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J Am Geriatr Soc. 2002 Sep;50(9):1549-56.

Depressive symptoms and self-rated health in community-dwelling older adults: a longitudinal study.

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Bureau of Primary Health Care, Health Resources and Services Administration, U.S. Department of Health and Human Services, Bethesda, Maryland 20814, USA.



To test whether baseline depressive symptoms in older adults increase the risk of subsequent decline in self-rated health and decrease the likelihood of subsequent improvement in self-rated health.


A 2-year prospective cohort study.


Six thousand seven hundred fourteen community-dwelling older persons who completed the first and second wave of the Asset and Health Dynamics among the Oldest-Old Survey in the United States.


Community-dwelling older people in the United States.


Baseline depressive symptoms were measured using a short-form of the Center for Epidemiological Studies Depression Scale. Self-rated health was measured using a single item of global health rating.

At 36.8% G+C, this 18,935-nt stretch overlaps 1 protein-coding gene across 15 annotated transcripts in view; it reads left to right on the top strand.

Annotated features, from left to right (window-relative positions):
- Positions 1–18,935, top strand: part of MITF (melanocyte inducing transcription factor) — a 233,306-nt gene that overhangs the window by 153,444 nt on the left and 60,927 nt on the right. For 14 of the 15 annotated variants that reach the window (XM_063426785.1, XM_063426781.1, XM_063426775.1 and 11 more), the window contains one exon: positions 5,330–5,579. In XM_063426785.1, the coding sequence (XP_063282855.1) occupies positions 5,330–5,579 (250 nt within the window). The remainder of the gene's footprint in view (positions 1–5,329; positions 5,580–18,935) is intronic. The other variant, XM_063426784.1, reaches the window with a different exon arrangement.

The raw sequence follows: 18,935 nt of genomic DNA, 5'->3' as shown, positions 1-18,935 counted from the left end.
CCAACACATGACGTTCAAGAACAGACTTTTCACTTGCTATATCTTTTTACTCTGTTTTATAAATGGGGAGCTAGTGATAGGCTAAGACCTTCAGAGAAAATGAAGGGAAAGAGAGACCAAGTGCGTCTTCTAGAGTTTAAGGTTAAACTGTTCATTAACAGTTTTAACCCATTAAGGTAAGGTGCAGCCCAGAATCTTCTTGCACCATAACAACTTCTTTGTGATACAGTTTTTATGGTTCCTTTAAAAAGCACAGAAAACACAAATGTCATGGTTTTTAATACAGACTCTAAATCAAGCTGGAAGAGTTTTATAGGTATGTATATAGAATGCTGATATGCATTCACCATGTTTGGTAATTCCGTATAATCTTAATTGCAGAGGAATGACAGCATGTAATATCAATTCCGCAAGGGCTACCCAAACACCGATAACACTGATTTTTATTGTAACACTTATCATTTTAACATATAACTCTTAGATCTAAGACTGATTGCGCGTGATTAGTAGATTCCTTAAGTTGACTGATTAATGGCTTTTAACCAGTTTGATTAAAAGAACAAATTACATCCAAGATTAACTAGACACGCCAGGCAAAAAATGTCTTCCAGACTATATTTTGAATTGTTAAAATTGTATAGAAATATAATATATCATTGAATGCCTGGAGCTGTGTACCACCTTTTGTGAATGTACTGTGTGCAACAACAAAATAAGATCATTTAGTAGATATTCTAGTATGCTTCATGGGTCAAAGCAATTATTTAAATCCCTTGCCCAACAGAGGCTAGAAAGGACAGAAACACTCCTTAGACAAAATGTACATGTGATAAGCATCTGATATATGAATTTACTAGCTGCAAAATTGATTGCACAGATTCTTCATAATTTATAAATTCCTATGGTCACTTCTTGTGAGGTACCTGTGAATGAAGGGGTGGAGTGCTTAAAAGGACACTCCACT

After adjustment for covariates, a high burden of depressive symptoms at baseline was predictive of greater decline in self-rated health (odds ratio (OR) for decline in those with high burden of depressive symptoms vs those without = 1.47, 95% confidence interval (CI) = 1.26-1.70). Likewise, high burden of depressive symptoms at baseline predicted less improvement in self-rated health (OR for improvement in those with high burden of depressive symptoms vs those without = 0.57, 95% CI = 0.50-0.65).


Depressive symptomatology is an independent risk factor for subsequent changes in self-rated health in older adults. Thus, early prevention and intervention of depressive symptoms in community-dwelling older adults might be critical to promote and maintain their self-rated health.

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